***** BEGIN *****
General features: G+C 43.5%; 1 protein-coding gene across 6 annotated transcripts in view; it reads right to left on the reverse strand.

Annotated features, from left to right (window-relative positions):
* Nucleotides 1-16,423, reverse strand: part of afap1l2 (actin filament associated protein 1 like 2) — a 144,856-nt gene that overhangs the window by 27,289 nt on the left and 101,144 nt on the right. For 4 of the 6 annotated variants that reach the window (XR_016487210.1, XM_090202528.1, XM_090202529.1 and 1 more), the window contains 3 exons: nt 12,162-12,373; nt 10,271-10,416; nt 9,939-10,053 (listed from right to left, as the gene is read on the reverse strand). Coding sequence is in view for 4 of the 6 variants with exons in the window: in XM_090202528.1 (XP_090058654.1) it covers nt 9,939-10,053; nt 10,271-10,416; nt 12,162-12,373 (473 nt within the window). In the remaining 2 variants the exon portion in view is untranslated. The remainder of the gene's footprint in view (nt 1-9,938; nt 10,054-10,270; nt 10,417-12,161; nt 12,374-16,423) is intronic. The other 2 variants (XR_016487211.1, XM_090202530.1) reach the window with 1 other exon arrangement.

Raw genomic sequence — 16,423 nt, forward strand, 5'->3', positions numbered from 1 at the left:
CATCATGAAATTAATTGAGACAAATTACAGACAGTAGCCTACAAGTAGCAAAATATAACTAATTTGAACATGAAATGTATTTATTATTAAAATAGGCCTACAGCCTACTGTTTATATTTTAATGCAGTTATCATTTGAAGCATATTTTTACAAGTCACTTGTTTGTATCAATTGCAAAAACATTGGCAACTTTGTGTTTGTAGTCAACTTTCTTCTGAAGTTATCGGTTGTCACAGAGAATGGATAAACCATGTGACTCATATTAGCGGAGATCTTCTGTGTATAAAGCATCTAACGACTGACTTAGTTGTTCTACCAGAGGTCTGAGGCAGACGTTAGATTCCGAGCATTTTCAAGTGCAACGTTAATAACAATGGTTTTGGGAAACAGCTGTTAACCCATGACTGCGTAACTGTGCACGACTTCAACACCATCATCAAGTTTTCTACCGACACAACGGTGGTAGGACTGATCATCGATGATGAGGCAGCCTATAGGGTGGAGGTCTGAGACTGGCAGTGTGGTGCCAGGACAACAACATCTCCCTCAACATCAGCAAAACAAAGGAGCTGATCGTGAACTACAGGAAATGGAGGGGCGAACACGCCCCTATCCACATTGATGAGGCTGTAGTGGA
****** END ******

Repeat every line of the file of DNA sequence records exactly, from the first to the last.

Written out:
General features: G+C 43.5%; 1 protein-coding gene across 6 annotated transcripts in view; it reads right to left on the reverse strand.

Annotated features, from left to right (window-relative positions):
* Nucleotides 1-16,423, reverse strand: part of afap1l2 (actin filament associated protein 1 like 2) — a 144,856-nt gene that overhangs the window by 27,289 nt on the left and 101,144 nt on the right. For 4 of the 6 annotated variants that reach the window (XR_016487210.1, XM_090202528.1, XM_090202529.1 and 1 more), the window contains 3 exons: nt 12,162-12,373; nt 10,271-10,416; nt 9,939-10,053 (listed from right to left, as the gene is read on the reverse strand). Coding sequence is in view for 4 of the 6 variants with exons in the window: in XM_090202528.1 (XP_090058654.1) it covers nt 9,939-10,053; nt 10,271-10,416; nt 12,162-12,373 (473 nt within the window). In the remaining 2 variants the exon portion in view is untranslated. The remainder of the gene's footprint in view (nt 1-9,938; nt 10,054-10,270; nt 10,417-12,161; nt 12,374-16,423) is intronic. The other 2 variants (XR_016487211.1, XM_090202530.1) reach the window with 1 other exon arrangement.

Raw genomic sequence — 16,423 nt, forward strand, 5'->3', positions numbered from 1 at the left:
CATCATGAAATTAATTGAGACAAATTACAGACAGTAGCCTACAAGTAGCAAAATATAACTAATTTGAACATGAAATGTATTTATTATTAAAATAGGCCTACAGCCTACTGTTTATATTTTAATGCAGTTATCATTTGAAGCATATTTTTACAAGTCACTTGTTTGTATCAATTGCAAAAACATTGGCAACTTTGTGTTTGTAGTCAACTTTCTTCTGAAGTTATCGGTTGTCACAGAGAATGGATAAACCATGTGACTCATATTAGCGGAGATCTTCTGTGTATAAAGCATCTAACGACTGACTTAGTTGTTCTACCAGAGGTCTGAGGCAGACGTTAGATTCCGAGCATTTTCAAGTGCAACGTTAATAACAATGGTTTTGGGAAACAGCTGTTAACCCATGACTGCGTAACTGTGCACGACTTCAACACCATCATCAAGTTTTCTACCGACACAACGGTGGTAGGACTGATCATCGATGATGAGGCAGCCTATAGGGTGGAGGTCTGAGACTGGCAGTGTGGTGCCAGGACAACAACATCTCCCTCAACATCAGCAAAACAAAGGAGCTGATCGTGAACTACAGGAAATGGAGGGGCGAACACGCCCCTATCCACATTGATGAGGCTGTAGTGGA